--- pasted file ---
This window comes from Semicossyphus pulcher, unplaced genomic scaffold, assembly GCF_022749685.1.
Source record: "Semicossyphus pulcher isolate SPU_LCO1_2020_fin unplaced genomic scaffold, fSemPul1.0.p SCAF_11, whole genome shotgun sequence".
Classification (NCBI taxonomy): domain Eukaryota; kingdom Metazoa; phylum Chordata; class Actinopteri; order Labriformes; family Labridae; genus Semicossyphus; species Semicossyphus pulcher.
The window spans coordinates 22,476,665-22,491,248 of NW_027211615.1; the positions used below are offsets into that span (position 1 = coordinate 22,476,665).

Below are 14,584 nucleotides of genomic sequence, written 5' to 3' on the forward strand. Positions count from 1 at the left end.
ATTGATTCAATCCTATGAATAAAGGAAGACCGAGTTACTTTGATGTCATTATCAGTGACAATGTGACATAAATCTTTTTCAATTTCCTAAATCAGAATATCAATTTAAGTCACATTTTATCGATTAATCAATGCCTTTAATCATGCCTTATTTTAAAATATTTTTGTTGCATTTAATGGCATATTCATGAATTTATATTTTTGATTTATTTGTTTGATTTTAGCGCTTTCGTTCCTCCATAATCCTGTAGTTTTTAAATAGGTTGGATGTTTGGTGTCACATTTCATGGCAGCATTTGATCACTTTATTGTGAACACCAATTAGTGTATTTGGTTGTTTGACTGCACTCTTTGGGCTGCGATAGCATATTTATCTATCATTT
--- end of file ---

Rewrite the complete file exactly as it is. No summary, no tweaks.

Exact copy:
This window comes from Semicossyphus pulcher, unplaced genomic scaffold, assembly GCF_022749685.1.
Source record: "Semicossyphus pulcher isolate SPU_LCO1_2020_fin unplaced genomic scaffold, fSemPul1.0.p SCAF_11, whole genome shotgun sequence".
Classification (NCBI taxonomy): domain Eukaryota; kingdom Metazoa; phylum Chordata; class Actinopteri; order Labriformes; family Labridae; genus Semicossyphus; species Semicossyphus pulcher.
The window spans coordinates 22,476,665-22,491,248 of NW_027211615.1; the positions used below are offsets into that span (position 1 = coordinate 22,476,665).

Below are 14,584 nucleotides of genomic sequence, written 5' to 3' on the forward strand. Positions count from 1 at the left end.
ATTGATTCAATCCTATGAATAAAGGAAGACCGAGTTACTTTGATGTCATTATCAGTGACAATGTGACATAAATCTTTTTCAATTTCCTAAATCAGAATATCAATTTAAGTCACATTTTATCGATTAATCAATGCCTTTAATCATGCCTTATTTTAAAATATTTTTGTTGCATTTAATGGCATATTCATGAATTTATATTTTTGATTTATTTGTTTGATTTTAGCGCTTTCGTTCCTCCATAATCCTGTAGTTTTTAAATAGGTTGGATGTTTGGTGTCACATTTCATGGCAGCATTTGATCACTTTATTGTGAACACCAATTAGTGTATTTGGTTGTTTGACTGCACTCTTTGGGCTGCGATAGCATATTTATCTATCATTT